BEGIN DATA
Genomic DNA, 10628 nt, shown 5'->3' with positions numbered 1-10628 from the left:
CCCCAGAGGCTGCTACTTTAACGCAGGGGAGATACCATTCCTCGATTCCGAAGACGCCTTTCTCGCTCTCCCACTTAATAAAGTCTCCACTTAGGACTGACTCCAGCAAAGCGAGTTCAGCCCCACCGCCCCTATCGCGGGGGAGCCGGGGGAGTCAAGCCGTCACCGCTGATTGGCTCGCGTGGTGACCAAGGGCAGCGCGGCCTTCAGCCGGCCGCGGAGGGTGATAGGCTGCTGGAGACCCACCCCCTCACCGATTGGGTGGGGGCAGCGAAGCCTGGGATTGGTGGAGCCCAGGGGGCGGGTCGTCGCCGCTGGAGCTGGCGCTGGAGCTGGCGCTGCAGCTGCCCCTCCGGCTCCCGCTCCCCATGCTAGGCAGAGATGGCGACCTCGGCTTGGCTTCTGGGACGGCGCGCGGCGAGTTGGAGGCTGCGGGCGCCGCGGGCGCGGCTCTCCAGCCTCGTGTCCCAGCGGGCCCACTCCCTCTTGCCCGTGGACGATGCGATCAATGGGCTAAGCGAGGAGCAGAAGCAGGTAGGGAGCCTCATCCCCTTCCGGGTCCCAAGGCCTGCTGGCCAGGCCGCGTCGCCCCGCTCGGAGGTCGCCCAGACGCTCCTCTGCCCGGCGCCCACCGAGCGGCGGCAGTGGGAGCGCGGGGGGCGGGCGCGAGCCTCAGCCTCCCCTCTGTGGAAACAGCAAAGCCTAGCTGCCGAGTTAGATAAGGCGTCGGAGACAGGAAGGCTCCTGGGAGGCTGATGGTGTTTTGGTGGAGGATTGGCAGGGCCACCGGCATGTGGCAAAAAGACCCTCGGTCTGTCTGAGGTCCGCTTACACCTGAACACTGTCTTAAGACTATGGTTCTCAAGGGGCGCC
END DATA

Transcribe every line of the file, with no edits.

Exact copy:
Genomic DNA, 10628 nt, shown 5'->3' with positions numbered 1-10628 from the left:
CCCCAGAGGCTGCTACTTTAACGCAGGGGAGATACCATTCCTCGATTCCGAAGACGCCTTTCTCGCTCTCCCACTTAATAAAGTCTCCACTTAGGACTGACTCCAGCAAAGCGAGTTCAGCCCCACCGCCCCTATCGCGGGGGAGCCGGGGGAGTCAAGCCGTCACCGCTGATTGGCTCGCGTGGTGACCAAGGGCAGCGCGGCCTTCAGCCGGCCGCGGAGGGTGATAGGCTGCTGGAGACCCACCCCCTCACCGATTGGGTGGGGGCAGCGAAGCCTGGGATTGGTGGAGCCCAGGGGGCGGGTCGTCGCCGCTGGAGCTGGCGCTGGAGCTGGCGCTGCAGCTGCCCCTCCGGCTCCCGCTCCCCATGCTAGGCAGAGATGGCGACCTCGGCTTGGCTTCTGGGACGGCGCGCGGCGAGTTGGAGGCTGCGGGCGCCGCGGGCGCGGCTCTCCAGCCTCGTGTCCCAGCGGGCCCACTCCCTCTTGCCCGTGGACGATGCGATCAATGGGCTAAGCGAGGAGCAGAAGCAGGTAGGGAGCCTCATCCCCTTCCGGGTCCCAAGGCCTGCTGGCCAGGCCGCGTCGCCCCGCTCGGAGGTCGCCCAGACGCTCCTCTGCCCGGCGCCCACCGAGCGGCGGCAGTGGGAGCGCGGGGGGCGGGCGCGAGCCTCAGCCTCCCCTCTGTGGAAACAGCAAAGCCTAGCTGCCGAGTTAGATAAGGCGTCGGAGACAGGAAGGCTCCTGGGAGGCTGATGGTGTTTTGGTGGAGGATTGGCAGGGCCACCGGCATGTGGCAAAAAGACCCTCGGTCTGTCTGAGGTCCGCTTACACCTGAACACTGTCTTAAGACTATGGTTCTCAAGGGGCGCC